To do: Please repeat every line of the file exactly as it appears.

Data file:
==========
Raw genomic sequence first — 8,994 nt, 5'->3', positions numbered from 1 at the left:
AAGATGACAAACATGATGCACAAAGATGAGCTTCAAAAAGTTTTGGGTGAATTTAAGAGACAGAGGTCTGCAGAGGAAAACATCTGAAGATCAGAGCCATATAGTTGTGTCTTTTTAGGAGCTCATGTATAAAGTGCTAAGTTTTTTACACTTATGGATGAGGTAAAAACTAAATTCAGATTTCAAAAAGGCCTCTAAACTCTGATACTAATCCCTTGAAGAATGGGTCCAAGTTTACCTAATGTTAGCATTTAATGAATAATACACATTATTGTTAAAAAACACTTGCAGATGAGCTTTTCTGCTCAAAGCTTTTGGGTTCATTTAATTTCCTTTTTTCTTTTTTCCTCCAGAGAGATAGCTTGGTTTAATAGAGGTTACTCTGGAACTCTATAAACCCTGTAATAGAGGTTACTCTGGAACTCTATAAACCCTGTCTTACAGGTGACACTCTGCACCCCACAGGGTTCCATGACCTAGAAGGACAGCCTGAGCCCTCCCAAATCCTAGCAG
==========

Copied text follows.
Raw genomic sequence first — 8,994 nt, 5'->3', positions numbered from 1 at the left:
AAGATGACAAACATGATGCACAAAGATGAGCTTCAAAAAGTTTTGGGTGAATTTAAGAGACAGAGGTCTGCAGAGGAAAACATCTGAAGATCAGAGCCATATAGTTGTGTCTTTTTAGGAGCTCATGTATAAAGTGCTAAGTTTTTTACACTTATGGATGAGGTAAAAACTAAATTCAGATTTCAAAAAGGCCTCTAAACTCTGATACTAATCCCTTGAAGAATGGGTCCAAGTTTACCTAATGTTAGCATTTAATGAATAATACACATTATTGTTAAAAAACACTTGCAGATGAGCTTTTCTGCTCAAAGCTTTTGGGTTCATTTAATTTCCTTTTTTCTTTTTTCCTCCAGAGAGATAGCTTGGTTTAATAGAGGTTACTCTGGAACTCTATAAACCCTGTAATAGAGGTTACTCTGGAACTCTATAAACCCTGTCTTACAGGTGACACTCTGCACCCCACAGGGTTCCATGACCTAGAAGGACAGCCTGAGCCCTCCCAAATCCTAGCAG